It's been a busy week here at hex central and the home of the fussing ducks. We started out the week deliberately ignoring the clock adjustment silliness. One cannot "save" daylight. The sun rises when it does and sets when it does and to pretend otherwise is to be of the mind that would cut 2 feet off the top of a blanket and sew it on the bottom to make it longer to cover your feet. Even last year, "punching a time clock" I adjusted my work schedule in my mind rather than trying to change everything, from awakening to meals to onset of sleep. It worked well and so this year, again, doing the same thing.  As someone who lives close to the natural world and as a farmer, whose work peaks in the months of longer daylight, it is natural for me to sleep longer in the cold, dark months and to begin to awaken, arise and then as the season progressed, to stay up longer in the end of the day. Yes, I get less sleep in the summer.. but that is what winter is for, among other things!

And the first feelings that spring might actually arrive have been stirring here this week as well. We have had several very warm days (high 40s) and even one night where the mercury barely dropped to freezing. Well packed snow paths to the poultry pens are beginning to soften, which was not so much a good thing for my first attempts on the new knees to help with chores. I did, however, manage to not jar myself badly and even better, to not loose my footing and fall. It has been good that I have been able to help, as the hens are beginning to lay reliably and I am still able to bend sufficiently -- even with knees that are a bit stiff and added height to the ground in the coop from accumulated manure and straw -- to collect eggs. Tractor Guy cannot and when he had to collect, he ends up crawling in the thawing mess. Yuck.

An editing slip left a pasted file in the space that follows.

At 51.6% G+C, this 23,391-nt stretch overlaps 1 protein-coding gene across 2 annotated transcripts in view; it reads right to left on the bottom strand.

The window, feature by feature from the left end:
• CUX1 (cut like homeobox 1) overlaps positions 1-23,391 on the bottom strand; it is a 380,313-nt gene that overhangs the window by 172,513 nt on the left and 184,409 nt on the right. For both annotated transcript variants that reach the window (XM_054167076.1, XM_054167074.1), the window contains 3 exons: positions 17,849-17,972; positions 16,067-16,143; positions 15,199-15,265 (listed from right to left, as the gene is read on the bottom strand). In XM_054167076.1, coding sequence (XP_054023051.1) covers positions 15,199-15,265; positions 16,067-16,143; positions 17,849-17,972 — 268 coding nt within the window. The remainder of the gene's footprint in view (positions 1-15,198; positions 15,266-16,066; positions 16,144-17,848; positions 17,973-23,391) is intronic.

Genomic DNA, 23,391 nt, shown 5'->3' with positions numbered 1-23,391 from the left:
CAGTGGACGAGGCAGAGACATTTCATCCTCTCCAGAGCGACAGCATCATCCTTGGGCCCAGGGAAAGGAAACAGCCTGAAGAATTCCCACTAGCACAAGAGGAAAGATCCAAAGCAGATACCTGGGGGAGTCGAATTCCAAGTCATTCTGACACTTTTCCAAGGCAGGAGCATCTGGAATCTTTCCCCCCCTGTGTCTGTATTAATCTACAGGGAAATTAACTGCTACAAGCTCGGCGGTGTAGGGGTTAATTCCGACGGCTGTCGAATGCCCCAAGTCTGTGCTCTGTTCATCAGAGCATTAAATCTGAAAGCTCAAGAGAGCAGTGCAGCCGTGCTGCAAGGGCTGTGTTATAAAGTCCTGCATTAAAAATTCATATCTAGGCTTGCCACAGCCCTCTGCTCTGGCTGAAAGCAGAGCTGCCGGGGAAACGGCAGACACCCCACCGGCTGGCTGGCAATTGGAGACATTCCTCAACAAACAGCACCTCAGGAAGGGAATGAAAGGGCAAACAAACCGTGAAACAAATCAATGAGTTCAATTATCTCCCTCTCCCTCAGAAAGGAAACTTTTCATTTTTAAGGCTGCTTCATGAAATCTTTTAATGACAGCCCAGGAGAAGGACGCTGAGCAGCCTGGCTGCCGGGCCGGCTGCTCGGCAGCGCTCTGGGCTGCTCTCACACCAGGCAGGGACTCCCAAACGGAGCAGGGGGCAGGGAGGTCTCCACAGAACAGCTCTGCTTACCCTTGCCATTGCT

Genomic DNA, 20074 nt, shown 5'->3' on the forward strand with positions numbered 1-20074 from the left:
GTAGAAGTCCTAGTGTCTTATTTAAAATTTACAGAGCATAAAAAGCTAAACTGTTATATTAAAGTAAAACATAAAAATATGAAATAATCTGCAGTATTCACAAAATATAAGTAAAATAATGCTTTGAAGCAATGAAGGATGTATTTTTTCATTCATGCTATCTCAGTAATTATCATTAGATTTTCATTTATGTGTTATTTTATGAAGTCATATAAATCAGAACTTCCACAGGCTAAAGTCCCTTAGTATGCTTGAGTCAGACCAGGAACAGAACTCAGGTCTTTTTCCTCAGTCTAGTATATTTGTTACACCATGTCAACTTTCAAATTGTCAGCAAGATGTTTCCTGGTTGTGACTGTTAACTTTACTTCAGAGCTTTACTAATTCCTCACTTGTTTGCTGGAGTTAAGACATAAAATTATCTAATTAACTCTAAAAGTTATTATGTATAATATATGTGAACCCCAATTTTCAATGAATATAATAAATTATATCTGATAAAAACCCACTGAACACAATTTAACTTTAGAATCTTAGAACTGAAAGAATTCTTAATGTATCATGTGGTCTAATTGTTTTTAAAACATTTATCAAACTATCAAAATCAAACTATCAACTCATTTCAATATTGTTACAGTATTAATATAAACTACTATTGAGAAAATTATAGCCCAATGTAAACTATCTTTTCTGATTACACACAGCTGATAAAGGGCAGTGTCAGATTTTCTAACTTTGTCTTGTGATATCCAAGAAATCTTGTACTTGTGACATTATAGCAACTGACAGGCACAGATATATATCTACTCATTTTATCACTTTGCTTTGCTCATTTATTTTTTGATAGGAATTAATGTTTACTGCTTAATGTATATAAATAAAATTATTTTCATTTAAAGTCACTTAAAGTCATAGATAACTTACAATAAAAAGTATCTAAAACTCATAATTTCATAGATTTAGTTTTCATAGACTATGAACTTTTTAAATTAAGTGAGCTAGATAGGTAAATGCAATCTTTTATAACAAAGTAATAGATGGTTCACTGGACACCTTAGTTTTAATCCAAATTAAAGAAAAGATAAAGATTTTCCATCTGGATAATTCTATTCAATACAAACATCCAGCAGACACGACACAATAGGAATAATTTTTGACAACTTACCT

left: Feb 17,2015 Right March 12, 2015
As you can see, the handful of warm sunny days have done a bit to the snow in areas where it was plowed, and on the high spots where it drifted from, as well. "Mud season" has made its appearance and made me, once again, thankful for a Subaru! When we went to the rural home/studio of a local healer/massage therapist yesterday, we were very glad to have had Boo! The town maintained road was a swamp; the private road up to her house, though thawing, was still snow covered and in both cases, Boo did her all-wheel drive thing, with many thanks on my part!

48" Wilkom sign
It's been a busy week in the hex world at as well. I completed the 48" Wilkom sign and hauled it off to UPS. It was interesting and fun to do that design THAT big! Someone is getting a REALLY BIG welcome!

12" Inspiration hex sign
12" Change hex sign
The next day I packaged and posted two 12" signs, Inspiration (Spiritual Rain) and Change.

8" diameter Abundance & Prosperity
I had also been talking with a customer who was looking for a very small sign for her father, who only had a space for an 8" diameter sign where he wanted to place it. I had not cut a circle that small and was not sure how accurate I could be at that diameter, cutting by hand, but I agreed to try and it worked. I still was uncertain as to how well I could paint the design at that size, but in the end -- after digging out some additional small brushes -- it went very nicely. Actually it went so well that I am seriously considering added this size as a standard offering, but only to selected designs. Some of them really would not miniaturize well without significant change. Now, all I need to do is decide which ones, come up with prices and program the shopping cart.